I STRONGLY AGREE WITH # 5, MARK.. I WILL ALSO ADD STEVIE RAY VAUGHN, FRANK ZAPPA, MICHAEL BLOOMFIELD, KEITH MOON AND JOHN ENTWISTLE (BEST RHYTHYM SECTION IN ROCK). MITCH MITCHELL, FELIX PAPPALARDI, JERRY GARCIA, NICKY HOPKINS, JOHN CIPPOLINA, JIM CAPALDI, CHRIS WOOD, KEITH RELF, RANDY CALIFORNIA, ARTHUR LEE, JOHN LENNON, GEORGE HARRISON, JIM MORRISON, ROY ORBISON, DEFINITELY THE MASTER OF THE STRATOCASTER JIMI HENDRIX WHOSE IMPACT INFLUENCED A GENERATION OF GUITARISTS AND IMPACT IS STILL BEING FELT AND DISCOVERED TODAY.

  17. SPINZ says:

    LATE, UNDER-RATED TEMPERMENTAL BUT LYRICLY TALENTED INNOVATIVE GENIUS, I’LL ADD BRIAN MCLAIN. ELVIS WAS THE KING,AND BUDDY HOLLY, AND EDDIE COCHRAN KICKED IT FURTHER…

  18. Chris says:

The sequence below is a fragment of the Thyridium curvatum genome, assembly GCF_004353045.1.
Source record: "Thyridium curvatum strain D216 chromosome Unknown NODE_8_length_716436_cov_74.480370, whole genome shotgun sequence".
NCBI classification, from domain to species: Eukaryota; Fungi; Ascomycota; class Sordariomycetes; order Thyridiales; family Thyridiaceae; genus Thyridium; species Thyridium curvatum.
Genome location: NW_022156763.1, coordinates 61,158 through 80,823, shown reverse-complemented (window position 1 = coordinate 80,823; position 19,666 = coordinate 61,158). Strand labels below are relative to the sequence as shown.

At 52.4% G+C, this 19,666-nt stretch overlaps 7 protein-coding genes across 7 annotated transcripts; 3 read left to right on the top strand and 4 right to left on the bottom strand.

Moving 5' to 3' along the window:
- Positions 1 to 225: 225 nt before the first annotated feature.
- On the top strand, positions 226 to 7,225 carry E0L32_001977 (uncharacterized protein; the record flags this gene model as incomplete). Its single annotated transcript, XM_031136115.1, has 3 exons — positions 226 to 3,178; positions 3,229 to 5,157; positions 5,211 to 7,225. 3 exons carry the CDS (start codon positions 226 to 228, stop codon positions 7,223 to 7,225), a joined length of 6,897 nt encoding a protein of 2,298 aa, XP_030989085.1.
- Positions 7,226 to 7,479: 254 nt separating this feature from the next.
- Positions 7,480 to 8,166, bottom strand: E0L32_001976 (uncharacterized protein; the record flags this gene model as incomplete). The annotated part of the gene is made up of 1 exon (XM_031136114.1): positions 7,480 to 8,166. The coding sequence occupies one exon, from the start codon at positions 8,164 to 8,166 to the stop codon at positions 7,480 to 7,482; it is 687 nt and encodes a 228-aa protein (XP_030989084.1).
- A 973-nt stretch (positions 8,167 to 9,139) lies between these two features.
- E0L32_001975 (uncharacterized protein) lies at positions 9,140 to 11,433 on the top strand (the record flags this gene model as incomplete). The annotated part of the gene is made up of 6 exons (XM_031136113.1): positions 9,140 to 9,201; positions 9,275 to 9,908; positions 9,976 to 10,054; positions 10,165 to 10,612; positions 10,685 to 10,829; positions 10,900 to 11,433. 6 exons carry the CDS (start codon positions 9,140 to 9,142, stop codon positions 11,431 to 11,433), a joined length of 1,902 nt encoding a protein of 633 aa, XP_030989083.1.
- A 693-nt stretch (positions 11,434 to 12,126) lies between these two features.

This is an interesting thread to me, where I actually collect obituaries and have a few of the more recent people mentioned here. First, though, it should be noted that while Keith Richards and Sly Stone have for years looked like they were dead, they are in fact (at this moment anyway) still among us. Now, shoot, I don’t know where to begin my list as my taste in music runs the gamut but certainly the “oldies” and doo wop era lost a ton of great people. A couple of people who passed in the last few years that I wanted to see include Bobby Hatfield of the Righteous Brothers, Gene Pitney (I had planned on seeing him down in CT later that same year he passed) and the Ramones among many others I just can’t think of right now. I would have loved to been alive during the Beatles heyday, seen Jim Croce or Harry Chapin or Bobby Darin or Sam Cooke or Jimi Hendrix or Roy Orbison (wow what a voice) or Dusty Springfield. I remember in Boston just five years ago last month I saw Ronnie Spector from the Ronettes open for Frankie Valli (whose voice has sadly not held up over the years); now, her sister Estelle Bennett just passed away earlier this year. Too bad her life went to the crapper (literally) as she even lived on the streets for a while there. The list could go on and on and while I was younger I couldn’t even stand hearing Elvis songs, my now more mature wiring loves his music and wishes he was one still among us. Jackie Wilson and Rick Nelson, Buddy Holly and who knows what the hell kinda career little Richie Valens would have had if not for the fateful night the “music died,” thank you Don McLean (no, he’s still around!). One person I got to see just a few years before he died was John Phillips of the Mamas and Papas; which only made me wish I was a bit older so I could have seen Cass too. Since that time, we have lost Denny Doherty, and that only leaves Michelle; how excited would I be to have even seen Janis Joplin with her powerful voice and songs that just drew you in; just a couple of quick recent people that I liked and then I’m done. First would be Mike Hutchence from INXS (I know they have a new lead singer now), but their stuff from the early days will always be my favorites and then there’s the Who and Pink Floyd that have lost members as well as Blind Melon and Def Leppard. See, that’s the problem with an open-ended query like this: it leaves too many possibilities, but it also brings together people that just love music.